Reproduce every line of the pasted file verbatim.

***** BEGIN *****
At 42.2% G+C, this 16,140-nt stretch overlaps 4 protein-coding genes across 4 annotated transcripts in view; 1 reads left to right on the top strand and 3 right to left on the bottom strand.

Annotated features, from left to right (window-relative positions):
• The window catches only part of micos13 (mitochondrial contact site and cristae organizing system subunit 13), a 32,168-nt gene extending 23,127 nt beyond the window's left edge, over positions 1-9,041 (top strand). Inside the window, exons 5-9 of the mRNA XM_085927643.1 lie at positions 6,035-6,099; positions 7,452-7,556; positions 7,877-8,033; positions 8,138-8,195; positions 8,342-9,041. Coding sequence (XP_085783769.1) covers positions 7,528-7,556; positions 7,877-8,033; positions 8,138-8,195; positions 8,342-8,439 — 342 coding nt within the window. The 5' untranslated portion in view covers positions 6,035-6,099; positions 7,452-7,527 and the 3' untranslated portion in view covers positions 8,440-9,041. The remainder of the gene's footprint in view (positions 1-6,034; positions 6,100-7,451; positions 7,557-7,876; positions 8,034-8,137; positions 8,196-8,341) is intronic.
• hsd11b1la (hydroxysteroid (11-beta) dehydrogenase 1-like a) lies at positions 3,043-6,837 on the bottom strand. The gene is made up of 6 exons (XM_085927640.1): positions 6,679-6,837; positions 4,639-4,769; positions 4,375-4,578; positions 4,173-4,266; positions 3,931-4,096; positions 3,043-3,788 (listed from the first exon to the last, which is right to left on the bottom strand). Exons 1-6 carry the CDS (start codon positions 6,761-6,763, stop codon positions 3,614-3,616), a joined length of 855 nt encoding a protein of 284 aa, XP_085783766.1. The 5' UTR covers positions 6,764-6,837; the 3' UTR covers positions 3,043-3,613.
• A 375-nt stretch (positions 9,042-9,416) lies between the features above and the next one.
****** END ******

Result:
At 42.2% G+C, this 16,140-nt stretch overlaps 4 protein-coding genes across 4 annotated transcripts in view; 1 reads left to right on the top strand and 3 right to left on the bottom strand.

Annotated features, from left to right (window-relative positions):
• The window catches only part of micos13 (mitochondrial contact site and cristae organizing system subunit 13), a 32,168-nt gene extending 23,127 nt beyond the window's left edge, over positions 1-9,041 (top strand). Inside the window, exons 5-9 of the mRNA XM_085927643.1 lie at positions 6,035-6,099; positions 7,452-7,556; positions 7,877-8,033; positions 8,138-8,195; positions 8,342-9,041. Coding sequence (XP_085783769.1) covers positions 7,528-7,556; positions 7,877-8,033; positions 8,138-8,195; positions 8,342-8,439 — 342 coding nt within the window. The 5' untranslated portion in view covers positions 6,035-6,099; positions 7,452-7,527 and the 3' untranslated portion in view covers positions 8,440-9,041. The remainder of the gene's footprint in view (positions 1-6,034; positions 6,100-7,451; positions 7,557-7,876; positions 8,034-8,137; positions 8,196-8,341) is intronic.
• hsd11b1la (hydroxysteroid (11-beta) dehydrogenase 1-like a) lies at positions 3,043-6,837 on the bottom strand. The gene is made up of 6 exons (XM_085927640.1): positions 6,679-6,837; positions 4,639-4,769; positions 4,375-4,578; positions 4,173-4,266; positions 3,931-4,096; positions 3,043-3,788 (listed from the first exon to the last, which is right to left on the bottom strand). Exons 1-6 carry the CDS (start codon positions 6,761-6,763, stop codon positions 3,614-3,616), a joined length of 855 nt encoding a protein of 284 aa, XP_085783766.1. The 5' UTR covers positions 6,764-6,837; the 3' UTR covers positions 3,043-3,613.
• A 375-nt stretch (positions 9,042-9,416) lies between the features above and the next one.